To BEA or Not to BEA

This year’s BookExpo America (a.k.a. BEA) convention was held in Chicago. Some authors think the convention is too big, too overwhelming, too crazy to enjoy. But when Capstone invited me to sign copies of Baker’s Magic in their booth, I was thrilled to go. Not only that, my son Ben was invited by his employer, Fordham Press, to work in their booth, so midwaywe could share a hotel room and flight (and he could carry my heavy bag!).


I made the mistake of thinking that Midway Airport would be easier and less crowded than the notorious O’Hare. And of believing that people who rave about Southwest Airlines were correct. I won’t inflict details — suffice it to say that Midway and Southwest were on the national news every night this weekend being castigated for the way they handled passenger overload and security lines.


Airports aside, the two days we spent in Chicago were wonderful. Our hotel had adee[ fabulous view of downtown (and of their own beehives on the 9th floor rooftop, whose honey they infuse into their house beer). We had a near-lethal martini to celebrate our arrival and went in search of deep-dish pizza, which I had promised Ben, an Arthur-Avenue pizza snob, that he would love. And love it he did, though he refused to call it pizza. “Pizza-esque casserole,” he allowed.


DSC01125I checked in with the Capstone folk on Thursday and then wandered around wide-eyed, amazed at the masses of people toting their swag or lined up to see romance and YA authors. I stopped by to see how Ben was doing at his booth, and then I signed books at the Capstone booth for an hour — 250 books, according to the Capstoners! I only know that my hand ached afterward, and that I spoke DSC01136to more people in an hour than I usually do in a year.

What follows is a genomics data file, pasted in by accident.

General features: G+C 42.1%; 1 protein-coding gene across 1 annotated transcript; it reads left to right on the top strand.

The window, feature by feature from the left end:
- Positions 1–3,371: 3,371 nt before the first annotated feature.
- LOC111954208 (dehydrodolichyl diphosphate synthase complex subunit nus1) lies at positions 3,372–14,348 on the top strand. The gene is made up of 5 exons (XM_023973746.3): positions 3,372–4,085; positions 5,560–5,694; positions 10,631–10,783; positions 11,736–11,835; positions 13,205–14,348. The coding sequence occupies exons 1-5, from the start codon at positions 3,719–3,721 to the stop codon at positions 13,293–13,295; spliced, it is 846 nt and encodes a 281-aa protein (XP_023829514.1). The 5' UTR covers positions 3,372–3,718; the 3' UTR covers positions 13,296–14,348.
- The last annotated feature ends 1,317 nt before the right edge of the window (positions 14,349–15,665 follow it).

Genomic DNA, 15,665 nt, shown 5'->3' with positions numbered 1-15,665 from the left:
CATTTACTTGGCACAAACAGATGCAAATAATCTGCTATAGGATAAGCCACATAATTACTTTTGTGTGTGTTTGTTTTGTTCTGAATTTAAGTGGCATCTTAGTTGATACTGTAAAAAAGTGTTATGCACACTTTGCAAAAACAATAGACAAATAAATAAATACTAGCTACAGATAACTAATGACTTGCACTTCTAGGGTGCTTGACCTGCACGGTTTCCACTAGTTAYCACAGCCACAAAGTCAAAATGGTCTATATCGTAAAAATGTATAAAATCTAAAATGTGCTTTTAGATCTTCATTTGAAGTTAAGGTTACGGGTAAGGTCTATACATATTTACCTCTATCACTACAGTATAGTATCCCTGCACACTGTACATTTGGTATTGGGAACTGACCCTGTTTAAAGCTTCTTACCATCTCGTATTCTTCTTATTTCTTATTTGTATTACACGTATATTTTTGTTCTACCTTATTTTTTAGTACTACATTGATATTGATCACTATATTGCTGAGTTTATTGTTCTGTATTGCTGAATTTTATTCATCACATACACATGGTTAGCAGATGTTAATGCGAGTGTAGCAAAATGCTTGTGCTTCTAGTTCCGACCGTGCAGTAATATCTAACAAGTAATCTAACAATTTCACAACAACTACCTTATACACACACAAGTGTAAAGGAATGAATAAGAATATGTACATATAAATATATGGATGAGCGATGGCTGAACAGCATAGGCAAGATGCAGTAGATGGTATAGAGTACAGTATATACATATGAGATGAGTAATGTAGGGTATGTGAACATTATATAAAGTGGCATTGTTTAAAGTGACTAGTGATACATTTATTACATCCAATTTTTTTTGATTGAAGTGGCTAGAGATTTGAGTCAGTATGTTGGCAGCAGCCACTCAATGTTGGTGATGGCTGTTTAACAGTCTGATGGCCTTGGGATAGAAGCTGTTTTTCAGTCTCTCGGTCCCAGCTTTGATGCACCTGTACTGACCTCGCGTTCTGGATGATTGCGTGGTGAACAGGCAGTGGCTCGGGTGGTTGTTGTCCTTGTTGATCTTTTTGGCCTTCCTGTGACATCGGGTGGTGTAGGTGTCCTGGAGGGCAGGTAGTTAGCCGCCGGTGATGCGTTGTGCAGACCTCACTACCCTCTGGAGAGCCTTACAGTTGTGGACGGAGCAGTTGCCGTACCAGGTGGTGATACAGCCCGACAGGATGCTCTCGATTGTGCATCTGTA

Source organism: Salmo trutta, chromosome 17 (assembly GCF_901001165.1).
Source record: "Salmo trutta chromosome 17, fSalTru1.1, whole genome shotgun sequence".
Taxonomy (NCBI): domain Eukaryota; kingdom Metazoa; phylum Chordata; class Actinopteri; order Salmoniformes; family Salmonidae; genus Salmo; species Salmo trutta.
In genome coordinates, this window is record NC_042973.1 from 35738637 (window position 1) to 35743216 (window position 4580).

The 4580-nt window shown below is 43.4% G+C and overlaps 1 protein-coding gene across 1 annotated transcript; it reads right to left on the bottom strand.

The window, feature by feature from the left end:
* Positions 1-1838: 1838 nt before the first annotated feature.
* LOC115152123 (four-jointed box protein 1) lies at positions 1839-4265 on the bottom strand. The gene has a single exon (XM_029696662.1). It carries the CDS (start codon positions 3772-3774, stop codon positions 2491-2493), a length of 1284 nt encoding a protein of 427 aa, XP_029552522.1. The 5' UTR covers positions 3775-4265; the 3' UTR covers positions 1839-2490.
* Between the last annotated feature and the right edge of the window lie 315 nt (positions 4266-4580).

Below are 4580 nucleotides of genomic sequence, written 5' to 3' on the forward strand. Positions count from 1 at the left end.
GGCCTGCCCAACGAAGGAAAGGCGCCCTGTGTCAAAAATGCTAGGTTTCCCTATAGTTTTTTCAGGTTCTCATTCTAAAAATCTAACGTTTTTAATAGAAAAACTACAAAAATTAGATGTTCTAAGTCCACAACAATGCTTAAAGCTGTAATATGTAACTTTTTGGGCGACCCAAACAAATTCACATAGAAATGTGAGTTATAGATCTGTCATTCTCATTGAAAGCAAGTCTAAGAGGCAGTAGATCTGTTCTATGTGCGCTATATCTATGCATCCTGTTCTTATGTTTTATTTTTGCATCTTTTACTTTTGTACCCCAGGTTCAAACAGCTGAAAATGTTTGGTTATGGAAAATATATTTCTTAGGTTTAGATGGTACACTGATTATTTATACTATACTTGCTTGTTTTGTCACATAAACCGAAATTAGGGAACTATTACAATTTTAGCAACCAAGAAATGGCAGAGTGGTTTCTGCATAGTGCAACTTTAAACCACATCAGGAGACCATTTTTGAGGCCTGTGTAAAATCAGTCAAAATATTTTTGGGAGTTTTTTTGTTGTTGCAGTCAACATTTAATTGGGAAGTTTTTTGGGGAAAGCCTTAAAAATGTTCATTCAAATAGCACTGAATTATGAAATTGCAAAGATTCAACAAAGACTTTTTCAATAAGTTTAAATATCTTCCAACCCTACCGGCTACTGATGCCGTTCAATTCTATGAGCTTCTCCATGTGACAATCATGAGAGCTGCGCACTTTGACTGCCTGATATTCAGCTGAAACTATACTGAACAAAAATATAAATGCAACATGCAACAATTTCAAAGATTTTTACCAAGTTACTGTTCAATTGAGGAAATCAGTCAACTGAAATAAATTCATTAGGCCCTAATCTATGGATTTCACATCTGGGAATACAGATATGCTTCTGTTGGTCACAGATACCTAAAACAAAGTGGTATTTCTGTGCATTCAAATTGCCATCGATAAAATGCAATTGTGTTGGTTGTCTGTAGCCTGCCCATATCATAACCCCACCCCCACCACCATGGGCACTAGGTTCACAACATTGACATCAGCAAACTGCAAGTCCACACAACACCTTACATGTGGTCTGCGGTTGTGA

The experience became a little bizarre when someone with a guitar starred tuning up next to us and then broke into a rousing and extremely loud rendition of “Footloose,” with convention-goers clapping, cheering, and singing along. It turned out to be the Kenny half of Loggins and Messina, promoting his new children’s book. The surreality grew when the Capstone folk donned Batman pajamas and popped champagne to celebrate their new book, Bedtime for DSC01149Batman. If I’d known this was what BEA was like, I would have gone when it was in New York!


Capstone took its local and visiting authors out to dinner afterward, and we ate delicious Italian food and got to know one another.  My publisher’s generosity more than made up for the mile-long lines at the airport the next day. Thanks so much to April, Shannon, Sheila, and the other Capstoners and to all the librarians, booksellers, and readers who stood in line for Baker’s Magic. Let’s do it again sometime (but not from Midway)!





Bouts Buns Bakers Rule!

The Bouts Buns recipe at the back of Baker’s Magic works!


Of course I knew it worked. I’ve tested it and tested it. I have friends in England who’ve made them. But it’s so great to have confirmation from reader-bakers, too! This photo proves that kids can bake a better bun than I can. Maybe they were super-happy while they baked, so the buns came out super-beautiful.



Here’s the baking.